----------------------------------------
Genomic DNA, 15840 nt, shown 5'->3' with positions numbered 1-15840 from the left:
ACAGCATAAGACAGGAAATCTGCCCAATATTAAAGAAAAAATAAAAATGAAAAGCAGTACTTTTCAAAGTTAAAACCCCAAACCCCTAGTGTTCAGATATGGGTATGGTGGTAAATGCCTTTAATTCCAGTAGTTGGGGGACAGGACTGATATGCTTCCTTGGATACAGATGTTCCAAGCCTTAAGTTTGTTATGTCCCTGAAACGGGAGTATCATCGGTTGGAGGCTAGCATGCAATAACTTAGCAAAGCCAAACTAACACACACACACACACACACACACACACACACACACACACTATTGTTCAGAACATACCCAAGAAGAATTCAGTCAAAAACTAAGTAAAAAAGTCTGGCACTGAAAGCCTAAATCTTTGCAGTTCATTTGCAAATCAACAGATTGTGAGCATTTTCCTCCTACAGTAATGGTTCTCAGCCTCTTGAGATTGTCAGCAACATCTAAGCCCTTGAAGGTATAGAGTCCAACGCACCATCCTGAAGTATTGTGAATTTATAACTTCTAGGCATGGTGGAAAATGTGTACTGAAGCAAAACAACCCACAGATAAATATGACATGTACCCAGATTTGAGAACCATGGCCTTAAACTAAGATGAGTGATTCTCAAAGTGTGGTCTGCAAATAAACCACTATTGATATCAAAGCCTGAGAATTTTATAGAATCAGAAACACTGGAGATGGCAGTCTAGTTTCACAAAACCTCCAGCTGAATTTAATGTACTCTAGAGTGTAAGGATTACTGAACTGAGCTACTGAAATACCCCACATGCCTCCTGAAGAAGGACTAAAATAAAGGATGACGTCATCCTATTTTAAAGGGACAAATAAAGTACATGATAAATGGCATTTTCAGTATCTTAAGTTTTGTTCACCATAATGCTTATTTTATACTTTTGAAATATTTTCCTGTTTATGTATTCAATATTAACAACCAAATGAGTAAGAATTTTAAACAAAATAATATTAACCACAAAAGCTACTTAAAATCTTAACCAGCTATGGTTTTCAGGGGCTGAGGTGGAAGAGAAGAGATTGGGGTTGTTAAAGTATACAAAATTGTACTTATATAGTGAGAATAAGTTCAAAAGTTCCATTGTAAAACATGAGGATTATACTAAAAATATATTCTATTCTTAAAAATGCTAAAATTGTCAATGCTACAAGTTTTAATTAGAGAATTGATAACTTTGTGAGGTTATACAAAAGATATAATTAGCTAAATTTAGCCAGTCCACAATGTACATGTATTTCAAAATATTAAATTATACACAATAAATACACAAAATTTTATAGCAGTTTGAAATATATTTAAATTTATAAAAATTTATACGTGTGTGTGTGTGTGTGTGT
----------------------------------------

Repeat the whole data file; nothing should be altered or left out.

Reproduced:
Genomic DNA, 15840 nt, shown 5'->3' with positions numbered 1-15840 from the left:
ACAGCATAAGACAGGAAATCTGCCCAATATTAAAGAAAAAATAAAAATGAAAAGCAGTACTTTTCAAAGTTAAAACCCCAAACCCCTAGTGTTCAGATATGGGTATGGTGGTAAATGCCTTTAATTCCAGTAGTTGGGGGACAGGACTGATATGCTTCCTTGGATACAGATGTTCCAAGCCTTAAGTTTGTTATGTCCCTGAAACGGGAGTATCATCGGTTGGAGGCTAGCATGCAATAACTTAGCAAAGCCAAACTAACACACACACACACACACACACACACACACACACACACACTATTGTTCAGAACATACCCAAGAAGAATTCAGTCAAAAACTAAGTAAAAAAGTCTGGCACTGAAAGCCTAAATCTTTGCAGTTCATTTGCAAATCAACAGATTGTGAGCATTTTCCTCCTACAGTAATGGTTCTCAGCCTCTTGAGATTGTCAGCAACATCTAAGCCCTTGAAGGTATAGAGTCCAACGCACCATCCTGAAGTATTGTGAATTTATAACTTCTAGGCATGGTGGAAAATGTGTACTGAAGCAAAACAACCCACAGATAAATATGACATGTACCCAGATTTGAGAACCATGGCCTTAAACTAAGATGAGTGATTCTCAAAGTGTGGTCTGCAAATAAACCACTATTGATATCAAAGCCTGAGAATTTTATAGAATCAGAAACACTGGAGATGGCAGTCTAGTTTCACAAAACCTCCAGCTGAATTTAATGTACTCTAGAGTGTAAGGATTACTGAACTGAGCTACTGAAATACCCCACATGCCTCCTGAAGAAGGACTAAAATAAAGGATGACGTCATCCTATTTTAAAGGGACAAATAAAGTACATGATAAATGGCATTTTCAGTATCTTAAGTTTTGTTCACCATAATGCTTATTTTATACTTTTGAAATATTTTCCTGTTTATGTATTCAATATTAACAACCAAATGAGTAAGAATTTTAAACAAAATAATATTAACCACAAAAGCTACTTAAAATCTTAACCAGCTATGGTTTTCAGGGGCTGAGGTGGAAGAGAAGAGATTGGGGTTGTTAAAGTATACAAAATTGTACTTATATAGTGAGAATAAGTTCAAAAGTTCCATTGTAAAACATGAGGATTATACTAAAAATATATTCTATTCTTAAAAATGCTAAAATTGTCAATGCTACAAGTTTTAATTAGAGAATTGATAACTTTGTGAGGTTATACAAAAGATATAATTAGCTAAATTTAGCCAGTCCACAATGTACATGTATTTCAAAATATTAAATTATACACAATAAATACACAAAATTTTATAGCAGTTTGAAATATATTTAAATTTATAAAAATTTATACGTGTGTGTGTGTGTGTGTGT